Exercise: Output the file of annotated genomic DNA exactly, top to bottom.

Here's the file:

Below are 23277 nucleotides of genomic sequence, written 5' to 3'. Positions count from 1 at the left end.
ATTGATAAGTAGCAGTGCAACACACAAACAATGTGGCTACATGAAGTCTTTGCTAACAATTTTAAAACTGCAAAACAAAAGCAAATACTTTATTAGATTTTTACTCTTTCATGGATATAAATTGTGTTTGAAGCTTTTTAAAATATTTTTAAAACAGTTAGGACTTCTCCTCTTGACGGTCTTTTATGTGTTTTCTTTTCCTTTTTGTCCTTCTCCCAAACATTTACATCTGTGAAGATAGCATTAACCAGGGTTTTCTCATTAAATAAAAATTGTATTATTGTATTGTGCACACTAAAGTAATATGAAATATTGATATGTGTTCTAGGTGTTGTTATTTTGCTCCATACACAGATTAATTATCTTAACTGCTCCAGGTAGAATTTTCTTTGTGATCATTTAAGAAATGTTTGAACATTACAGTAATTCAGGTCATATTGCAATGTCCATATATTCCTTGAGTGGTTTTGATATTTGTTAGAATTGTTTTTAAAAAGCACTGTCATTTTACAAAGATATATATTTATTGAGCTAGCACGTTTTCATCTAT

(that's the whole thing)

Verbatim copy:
Below are 23277 nucleotides of genomic sequence, written 5' to 3'. Positions count from 1 at the left end.
ATTGATAAGTAGCAGTGCAACACACAAACAATGTGGCTACATGAAGTCTTTGCTAACAATTTTAAAACTGCAAAACAAAAGCAAATACTTTATTAGATTTTTACTCTTTCATGGATATAAATTGTGTTTGAAGCTTTTTAAAATATTTTTAAAACAGTTAGGACTTCTCCTCTTGACGGTCTTTTATGTGTTTTCTTTTCCTTTTTGTCCTTCTCCCAAACATTTACATCTGTGAAGATAGCATTAACCAGGGTTTTCTCATTAAATAAAAATTGTATTATTGTATTGTGCACACTAAAGTAATATGAAATATTGATATGTGTTCTAGGTGTTGTTATTTTGCTCCATACACAGATTAATTATCTTAACTGCTCCAGGTAGAATTTTCTTTGTGATCATTTAAGAAATGTTTGAACATTACAGTAATTCAGGTCATATTGCAATGTCCATATATTCCTTGAGTGGTTTTGATATTTGTTAGAATTGTTTTTAAAAAGCACTGTCATTTTACAAAGATATATATTTATTGAGCTAGCACGTTTTCATCTAT